U.S., Asia-Pacific allies near final Trans-Pacific Partnership deal

A final draft of the TPP could be very near
(Image credit: SAUL LOEB/AFP/Getty Images)

Trade negotiators from the U.S. and 11 Asia-Pacific countries said late Sunday that they are optimistic they'll be able to announce a final Trans-Pacific Partnership trade deal on Monday, after almost eight years of negotiations. The trade officials, meeting in Atlanta, had suggested earlier that a deal could be announced on Sunday, but ongoing haggling over drug patents, dairy exports, and other issues held up a final agreement. If finalized and ratified by the signatory countries, the landmark TPP would open up trade and set commerce ground rules for 12 countries representing about 40 percent of the global economy.

Several breakthroughs had spurred hopes that this five-day meeting would seal the TPP deal, including a compromise between the U.S. and Australia over the exclusivity period for brand-name pharmaceutical firms to sell advanced biologic drugs — Peru and Chile are still concerned — but New Zealand is still pressing for greater access to foreign markets for its dairy products. Japan, the U.S., Canada, and Mexico reached tentative agreement on a deal governing the manufacture of automobile and auto parts.

If the deal is finalized, the fight begins to get it ratified in all 12 member nations, with one of the biggest question marks the U.S. Congress. President Obama faces skepticism from Democrats and allied labor and environmental groups, and while Republicans tend to support free trade deals, some have expressed concerns about provisions that help labor unions and shorter exclusivity periods for brand-name drugmakers. The 2016 presidential race is a wild card, and Congress won't vote on the deal until early next year, when the fights for each party's presidential nomination are in full swing.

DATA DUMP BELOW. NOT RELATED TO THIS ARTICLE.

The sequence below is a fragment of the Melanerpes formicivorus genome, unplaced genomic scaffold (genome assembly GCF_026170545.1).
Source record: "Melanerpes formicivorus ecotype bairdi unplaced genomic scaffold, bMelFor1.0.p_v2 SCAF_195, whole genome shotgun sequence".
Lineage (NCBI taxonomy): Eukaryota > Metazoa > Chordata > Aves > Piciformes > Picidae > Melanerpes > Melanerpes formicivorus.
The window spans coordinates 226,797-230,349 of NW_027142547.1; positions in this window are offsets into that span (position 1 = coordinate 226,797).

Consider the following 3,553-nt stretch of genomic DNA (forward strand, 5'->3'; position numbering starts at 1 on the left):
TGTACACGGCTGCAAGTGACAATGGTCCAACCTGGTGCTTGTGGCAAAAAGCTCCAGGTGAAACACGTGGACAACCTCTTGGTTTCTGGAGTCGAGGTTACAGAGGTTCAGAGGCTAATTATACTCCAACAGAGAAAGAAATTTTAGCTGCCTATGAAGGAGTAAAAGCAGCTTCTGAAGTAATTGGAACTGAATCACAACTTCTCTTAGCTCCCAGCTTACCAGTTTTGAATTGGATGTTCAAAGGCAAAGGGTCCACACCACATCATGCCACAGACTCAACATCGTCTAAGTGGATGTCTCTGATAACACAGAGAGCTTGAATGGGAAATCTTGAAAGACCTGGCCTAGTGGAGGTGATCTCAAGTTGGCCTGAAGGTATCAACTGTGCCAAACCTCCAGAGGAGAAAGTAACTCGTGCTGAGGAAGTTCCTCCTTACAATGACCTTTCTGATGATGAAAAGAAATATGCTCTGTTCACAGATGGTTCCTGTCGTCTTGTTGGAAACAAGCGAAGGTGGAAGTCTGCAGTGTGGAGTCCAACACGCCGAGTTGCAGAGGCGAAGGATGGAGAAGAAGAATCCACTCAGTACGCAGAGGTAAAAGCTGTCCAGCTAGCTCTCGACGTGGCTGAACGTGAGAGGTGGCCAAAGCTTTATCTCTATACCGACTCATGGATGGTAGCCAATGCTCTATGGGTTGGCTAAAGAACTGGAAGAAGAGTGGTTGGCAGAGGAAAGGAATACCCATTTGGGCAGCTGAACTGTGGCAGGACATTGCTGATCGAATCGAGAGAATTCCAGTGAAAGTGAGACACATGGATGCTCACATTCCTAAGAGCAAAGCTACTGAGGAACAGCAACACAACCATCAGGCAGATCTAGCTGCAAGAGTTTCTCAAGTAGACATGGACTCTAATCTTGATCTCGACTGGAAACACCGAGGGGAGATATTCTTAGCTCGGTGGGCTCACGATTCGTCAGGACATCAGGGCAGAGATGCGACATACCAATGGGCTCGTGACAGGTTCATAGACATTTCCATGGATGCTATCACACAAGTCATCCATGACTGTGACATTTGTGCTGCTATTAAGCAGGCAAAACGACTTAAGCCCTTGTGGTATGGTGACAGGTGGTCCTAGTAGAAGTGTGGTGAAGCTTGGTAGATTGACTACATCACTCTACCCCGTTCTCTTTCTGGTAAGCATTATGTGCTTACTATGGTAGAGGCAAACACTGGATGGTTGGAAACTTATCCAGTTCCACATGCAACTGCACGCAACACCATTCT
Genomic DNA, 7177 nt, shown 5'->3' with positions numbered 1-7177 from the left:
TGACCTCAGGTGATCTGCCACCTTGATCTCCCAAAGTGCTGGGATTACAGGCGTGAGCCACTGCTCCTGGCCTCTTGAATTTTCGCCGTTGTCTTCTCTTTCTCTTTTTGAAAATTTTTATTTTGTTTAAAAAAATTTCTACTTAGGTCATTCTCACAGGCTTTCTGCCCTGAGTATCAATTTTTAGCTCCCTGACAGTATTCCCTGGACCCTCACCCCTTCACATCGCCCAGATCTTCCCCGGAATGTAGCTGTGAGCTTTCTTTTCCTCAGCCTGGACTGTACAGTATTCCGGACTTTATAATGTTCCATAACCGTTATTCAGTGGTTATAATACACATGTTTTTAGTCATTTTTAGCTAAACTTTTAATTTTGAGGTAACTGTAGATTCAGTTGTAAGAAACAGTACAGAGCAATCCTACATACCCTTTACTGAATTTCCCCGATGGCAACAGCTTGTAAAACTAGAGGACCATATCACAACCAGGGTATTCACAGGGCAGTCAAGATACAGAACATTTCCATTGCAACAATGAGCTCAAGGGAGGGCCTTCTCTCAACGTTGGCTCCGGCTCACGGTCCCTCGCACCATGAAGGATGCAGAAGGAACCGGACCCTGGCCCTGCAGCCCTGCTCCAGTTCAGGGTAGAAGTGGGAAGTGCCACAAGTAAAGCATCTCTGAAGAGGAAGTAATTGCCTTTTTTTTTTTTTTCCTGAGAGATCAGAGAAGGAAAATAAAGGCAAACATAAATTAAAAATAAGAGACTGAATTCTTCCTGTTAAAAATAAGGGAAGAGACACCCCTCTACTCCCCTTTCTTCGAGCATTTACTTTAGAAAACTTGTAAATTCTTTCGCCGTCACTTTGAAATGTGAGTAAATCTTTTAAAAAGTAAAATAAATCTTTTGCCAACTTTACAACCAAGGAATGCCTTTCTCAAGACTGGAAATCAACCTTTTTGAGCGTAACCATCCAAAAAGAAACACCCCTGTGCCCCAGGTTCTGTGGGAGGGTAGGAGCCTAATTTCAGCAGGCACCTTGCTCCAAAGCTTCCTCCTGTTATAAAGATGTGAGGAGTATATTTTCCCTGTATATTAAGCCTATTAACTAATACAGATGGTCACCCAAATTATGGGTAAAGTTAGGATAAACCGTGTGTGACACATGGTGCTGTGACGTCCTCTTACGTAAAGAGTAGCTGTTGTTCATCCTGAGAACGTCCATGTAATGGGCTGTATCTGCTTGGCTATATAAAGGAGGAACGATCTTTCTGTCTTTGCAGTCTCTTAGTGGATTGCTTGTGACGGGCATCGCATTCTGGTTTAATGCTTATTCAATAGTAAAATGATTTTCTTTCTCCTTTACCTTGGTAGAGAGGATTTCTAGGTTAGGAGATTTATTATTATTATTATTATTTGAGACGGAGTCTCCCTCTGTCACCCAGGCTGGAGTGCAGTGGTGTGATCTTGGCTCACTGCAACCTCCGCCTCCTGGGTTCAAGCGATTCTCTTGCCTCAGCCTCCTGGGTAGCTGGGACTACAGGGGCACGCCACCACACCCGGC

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Peter Weber

Peter Weber is a senior editor at TheWeek.com, and has handled the editorial night shift since the website launched in 2008. A graduate of Northwestern University, Peter has worked at Facts on File and The New York Times Magazine. He speaks Spanish and Italian and plays bass and rhythm cello in an Austin rock band. Follow him on Twitter.